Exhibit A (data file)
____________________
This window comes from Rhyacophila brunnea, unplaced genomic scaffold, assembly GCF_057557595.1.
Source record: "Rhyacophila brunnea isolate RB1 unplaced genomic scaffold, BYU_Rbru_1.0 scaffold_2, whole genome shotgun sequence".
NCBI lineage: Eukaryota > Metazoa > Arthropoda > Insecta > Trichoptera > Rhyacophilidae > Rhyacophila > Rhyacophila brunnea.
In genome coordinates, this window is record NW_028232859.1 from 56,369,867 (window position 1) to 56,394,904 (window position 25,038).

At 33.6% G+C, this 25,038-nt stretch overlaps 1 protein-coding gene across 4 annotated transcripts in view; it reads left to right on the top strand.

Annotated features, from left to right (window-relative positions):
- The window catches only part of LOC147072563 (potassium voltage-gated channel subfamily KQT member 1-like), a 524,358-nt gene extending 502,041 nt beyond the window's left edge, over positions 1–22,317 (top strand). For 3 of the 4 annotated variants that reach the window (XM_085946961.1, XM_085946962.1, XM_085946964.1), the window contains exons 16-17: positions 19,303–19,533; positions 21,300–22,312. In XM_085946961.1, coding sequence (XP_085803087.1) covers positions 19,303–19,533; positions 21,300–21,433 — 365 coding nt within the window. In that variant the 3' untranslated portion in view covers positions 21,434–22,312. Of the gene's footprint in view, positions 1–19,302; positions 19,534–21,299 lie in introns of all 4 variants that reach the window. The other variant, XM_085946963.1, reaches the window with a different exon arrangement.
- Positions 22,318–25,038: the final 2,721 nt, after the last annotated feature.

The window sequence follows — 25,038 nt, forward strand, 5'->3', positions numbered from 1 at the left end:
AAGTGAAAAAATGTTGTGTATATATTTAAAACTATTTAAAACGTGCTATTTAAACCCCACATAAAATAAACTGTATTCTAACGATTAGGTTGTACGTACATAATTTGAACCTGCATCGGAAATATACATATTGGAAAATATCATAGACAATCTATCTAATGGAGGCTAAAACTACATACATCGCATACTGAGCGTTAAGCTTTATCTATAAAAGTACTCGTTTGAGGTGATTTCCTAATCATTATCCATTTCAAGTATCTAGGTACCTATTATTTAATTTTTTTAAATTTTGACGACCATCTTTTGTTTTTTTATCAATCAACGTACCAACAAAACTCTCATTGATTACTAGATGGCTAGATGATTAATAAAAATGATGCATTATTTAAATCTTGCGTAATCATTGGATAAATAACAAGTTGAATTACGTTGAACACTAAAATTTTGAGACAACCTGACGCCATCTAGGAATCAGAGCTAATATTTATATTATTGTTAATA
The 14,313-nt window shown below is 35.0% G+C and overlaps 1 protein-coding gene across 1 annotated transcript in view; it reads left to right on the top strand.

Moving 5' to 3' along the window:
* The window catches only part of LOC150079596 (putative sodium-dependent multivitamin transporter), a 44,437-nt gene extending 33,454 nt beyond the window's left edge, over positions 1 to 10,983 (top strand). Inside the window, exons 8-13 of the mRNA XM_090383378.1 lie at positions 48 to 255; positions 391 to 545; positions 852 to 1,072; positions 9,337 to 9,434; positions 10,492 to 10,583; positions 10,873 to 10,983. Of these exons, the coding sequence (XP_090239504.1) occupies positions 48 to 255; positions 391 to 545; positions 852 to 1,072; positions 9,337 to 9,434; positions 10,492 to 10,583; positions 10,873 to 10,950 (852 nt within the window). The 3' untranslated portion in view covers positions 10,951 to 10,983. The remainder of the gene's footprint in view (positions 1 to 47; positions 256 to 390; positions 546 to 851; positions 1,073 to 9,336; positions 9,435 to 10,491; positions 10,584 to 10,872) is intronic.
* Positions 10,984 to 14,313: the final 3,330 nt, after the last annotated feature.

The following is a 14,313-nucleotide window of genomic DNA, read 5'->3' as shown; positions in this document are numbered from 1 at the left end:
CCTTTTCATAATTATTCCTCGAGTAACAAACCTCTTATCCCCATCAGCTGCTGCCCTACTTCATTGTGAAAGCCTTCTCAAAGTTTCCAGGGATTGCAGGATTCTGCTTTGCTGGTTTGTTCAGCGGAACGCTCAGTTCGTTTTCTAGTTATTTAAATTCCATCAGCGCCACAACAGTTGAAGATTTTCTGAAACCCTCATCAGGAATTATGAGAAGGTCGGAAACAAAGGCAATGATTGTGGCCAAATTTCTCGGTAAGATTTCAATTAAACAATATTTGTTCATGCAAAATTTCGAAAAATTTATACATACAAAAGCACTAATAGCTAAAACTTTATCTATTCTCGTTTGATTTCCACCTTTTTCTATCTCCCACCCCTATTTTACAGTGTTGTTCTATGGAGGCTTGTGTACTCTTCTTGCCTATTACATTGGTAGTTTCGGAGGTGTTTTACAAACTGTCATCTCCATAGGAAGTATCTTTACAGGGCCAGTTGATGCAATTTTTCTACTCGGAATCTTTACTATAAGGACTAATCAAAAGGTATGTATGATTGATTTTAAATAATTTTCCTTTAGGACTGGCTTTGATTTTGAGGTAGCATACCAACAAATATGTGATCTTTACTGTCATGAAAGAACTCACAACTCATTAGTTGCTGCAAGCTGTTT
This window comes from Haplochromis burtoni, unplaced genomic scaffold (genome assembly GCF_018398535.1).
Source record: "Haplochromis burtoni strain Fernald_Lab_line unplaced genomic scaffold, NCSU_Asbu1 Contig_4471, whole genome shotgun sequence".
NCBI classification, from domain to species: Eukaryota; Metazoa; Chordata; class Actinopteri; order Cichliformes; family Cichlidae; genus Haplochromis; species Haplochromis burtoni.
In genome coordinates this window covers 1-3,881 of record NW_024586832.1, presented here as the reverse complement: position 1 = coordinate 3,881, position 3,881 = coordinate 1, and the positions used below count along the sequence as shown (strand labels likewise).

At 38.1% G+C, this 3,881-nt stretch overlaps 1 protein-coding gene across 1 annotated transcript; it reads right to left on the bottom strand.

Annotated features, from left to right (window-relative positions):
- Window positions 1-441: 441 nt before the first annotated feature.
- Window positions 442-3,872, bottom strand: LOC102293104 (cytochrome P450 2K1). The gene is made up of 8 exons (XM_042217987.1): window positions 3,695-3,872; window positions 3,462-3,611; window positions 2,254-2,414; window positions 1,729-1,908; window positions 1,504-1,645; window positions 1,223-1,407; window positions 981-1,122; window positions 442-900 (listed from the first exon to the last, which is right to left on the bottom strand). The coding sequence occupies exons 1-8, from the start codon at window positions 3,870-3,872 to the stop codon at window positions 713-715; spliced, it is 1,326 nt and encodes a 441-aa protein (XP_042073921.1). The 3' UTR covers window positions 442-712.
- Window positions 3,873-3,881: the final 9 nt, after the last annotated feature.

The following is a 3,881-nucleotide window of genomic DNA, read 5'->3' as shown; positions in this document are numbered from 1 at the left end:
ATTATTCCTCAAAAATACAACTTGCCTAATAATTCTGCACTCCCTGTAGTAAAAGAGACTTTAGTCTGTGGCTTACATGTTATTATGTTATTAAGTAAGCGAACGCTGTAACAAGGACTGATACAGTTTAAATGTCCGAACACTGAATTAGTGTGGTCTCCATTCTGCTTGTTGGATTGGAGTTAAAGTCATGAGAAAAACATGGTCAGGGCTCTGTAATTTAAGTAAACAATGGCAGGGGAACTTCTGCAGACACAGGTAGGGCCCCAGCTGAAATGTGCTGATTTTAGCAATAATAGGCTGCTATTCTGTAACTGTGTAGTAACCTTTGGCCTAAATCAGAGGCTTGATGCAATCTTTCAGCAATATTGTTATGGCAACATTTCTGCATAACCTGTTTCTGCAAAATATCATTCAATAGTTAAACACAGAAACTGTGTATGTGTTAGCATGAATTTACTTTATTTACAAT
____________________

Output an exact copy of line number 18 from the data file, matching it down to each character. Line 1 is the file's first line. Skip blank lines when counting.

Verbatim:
Source record: "Haplochromis burtoni strain Fernald_Lab_line unplaced genomic scaffold, NCSU_Asbu1 Contig_4471, whole genome shotgun sequence".